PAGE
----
Me: (knowing this is a lie, because CEO never works in the office on this particular day) I’m afraid he’s not here at the moment.
Caller: Right, can you give me his mobile number? I’m a close personal friend so he won’t want to miss my call.
A close personal friend who doesn’t have his personal number? Sure.
Me: We’re not able to give out his personal number, but I can put you through to his other office in case he’s there.
Caller: Just put me through on his direct line, he’s expecting me.
Me: I can’t do that from here as it’s not an internal number, we need to direct you through reception at the other office.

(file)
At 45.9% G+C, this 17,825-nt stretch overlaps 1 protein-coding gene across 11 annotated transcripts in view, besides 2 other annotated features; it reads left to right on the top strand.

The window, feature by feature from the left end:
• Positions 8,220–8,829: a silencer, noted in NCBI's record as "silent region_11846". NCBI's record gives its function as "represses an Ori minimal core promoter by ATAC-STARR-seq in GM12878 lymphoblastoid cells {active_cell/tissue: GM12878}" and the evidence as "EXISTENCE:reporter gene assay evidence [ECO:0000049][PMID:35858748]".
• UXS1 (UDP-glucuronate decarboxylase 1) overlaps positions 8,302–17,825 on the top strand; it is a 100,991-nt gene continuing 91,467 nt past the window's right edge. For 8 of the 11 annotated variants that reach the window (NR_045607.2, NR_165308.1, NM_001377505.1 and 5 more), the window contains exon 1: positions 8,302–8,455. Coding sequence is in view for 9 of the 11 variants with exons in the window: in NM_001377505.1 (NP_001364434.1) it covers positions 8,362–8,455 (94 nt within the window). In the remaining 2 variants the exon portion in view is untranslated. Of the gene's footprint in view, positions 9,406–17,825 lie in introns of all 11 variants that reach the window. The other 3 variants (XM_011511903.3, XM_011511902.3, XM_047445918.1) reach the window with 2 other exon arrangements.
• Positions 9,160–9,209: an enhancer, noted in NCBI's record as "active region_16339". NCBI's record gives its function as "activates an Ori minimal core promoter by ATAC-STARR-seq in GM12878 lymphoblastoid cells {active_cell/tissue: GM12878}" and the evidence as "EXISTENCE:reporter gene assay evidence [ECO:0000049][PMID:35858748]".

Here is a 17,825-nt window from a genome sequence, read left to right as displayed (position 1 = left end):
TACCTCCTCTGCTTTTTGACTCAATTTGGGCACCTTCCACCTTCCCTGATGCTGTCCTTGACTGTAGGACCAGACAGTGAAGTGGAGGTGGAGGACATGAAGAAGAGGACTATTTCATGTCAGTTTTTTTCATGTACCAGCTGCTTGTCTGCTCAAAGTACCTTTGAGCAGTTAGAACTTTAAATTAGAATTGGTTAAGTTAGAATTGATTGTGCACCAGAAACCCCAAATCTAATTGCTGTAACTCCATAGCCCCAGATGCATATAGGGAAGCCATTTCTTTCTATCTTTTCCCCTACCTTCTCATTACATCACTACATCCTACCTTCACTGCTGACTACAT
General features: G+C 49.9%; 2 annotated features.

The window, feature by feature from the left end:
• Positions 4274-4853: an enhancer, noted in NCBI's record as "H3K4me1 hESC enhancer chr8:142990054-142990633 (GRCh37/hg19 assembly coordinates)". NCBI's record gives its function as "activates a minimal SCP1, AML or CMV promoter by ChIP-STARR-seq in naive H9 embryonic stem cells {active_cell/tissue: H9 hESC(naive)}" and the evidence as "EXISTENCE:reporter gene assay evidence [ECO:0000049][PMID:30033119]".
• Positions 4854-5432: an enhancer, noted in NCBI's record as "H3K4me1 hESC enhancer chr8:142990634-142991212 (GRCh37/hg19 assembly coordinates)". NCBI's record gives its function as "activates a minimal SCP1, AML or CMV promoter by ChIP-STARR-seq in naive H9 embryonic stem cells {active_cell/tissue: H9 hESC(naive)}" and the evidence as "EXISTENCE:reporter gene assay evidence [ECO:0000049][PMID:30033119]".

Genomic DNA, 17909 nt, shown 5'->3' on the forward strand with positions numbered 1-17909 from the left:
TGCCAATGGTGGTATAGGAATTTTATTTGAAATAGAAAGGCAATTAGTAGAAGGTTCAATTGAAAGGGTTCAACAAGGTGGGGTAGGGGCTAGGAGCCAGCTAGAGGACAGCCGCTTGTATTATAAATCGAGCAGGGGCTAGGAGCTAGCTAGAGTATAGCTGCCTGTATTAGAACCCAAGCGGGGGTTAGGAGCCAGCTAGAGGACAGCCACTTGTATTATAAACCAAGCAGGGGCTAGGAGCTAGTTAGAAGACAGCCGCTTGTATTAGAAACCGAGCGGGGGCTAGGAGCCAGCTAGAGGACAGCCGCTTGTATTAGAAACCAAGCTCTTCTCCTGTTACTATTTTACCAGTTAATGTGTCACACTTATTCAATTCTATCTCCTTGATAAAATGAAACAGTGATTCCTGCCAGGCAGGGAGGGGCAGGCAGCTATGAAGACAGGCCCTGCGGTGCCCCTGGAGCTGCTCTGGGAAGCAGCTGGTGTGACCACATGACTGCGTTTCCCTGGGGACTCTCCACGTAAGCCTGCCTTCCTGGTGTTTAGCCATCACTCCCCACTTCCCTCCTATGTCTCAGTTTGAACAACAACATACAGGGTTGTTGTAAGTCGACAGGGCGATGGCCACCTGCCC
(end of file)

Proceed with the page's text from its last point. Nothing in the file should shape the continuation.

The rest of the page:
At this point I’m thinking the guy is trying it on and knows he won’t get through a receptionist because he doesn’t know the CEO at all and doesn’t have an appointment. I’m already determined not to give him anything, but then he digs himself even deeper.
Caller: What’s a little girl like you doing answering his phone, anyway?
Me: Excuse me?
Caller: Little girls shouldn’t play with the boss’s phone. Put me through on his direct line or you’ll get in trouble!
Me: Okay, have a nice day, sir!
I cheerfully hung up. Thankfully, he didn’t call back.Yuck. Has a client ever made you feel like you just went for a swim through an oil slick?
I’m a freelance voice actor and get my fair share of bad Customers. Many of them don’t have a clue about the job and thus don’t offer to pay fair prices.
Client: Hi There.
Me: Hi. What can I do for you?
Client: Came across your gig and I like your voice! Would love to have you for my Project.
Me: Thank you. I appreciate it. Tell me about the Project.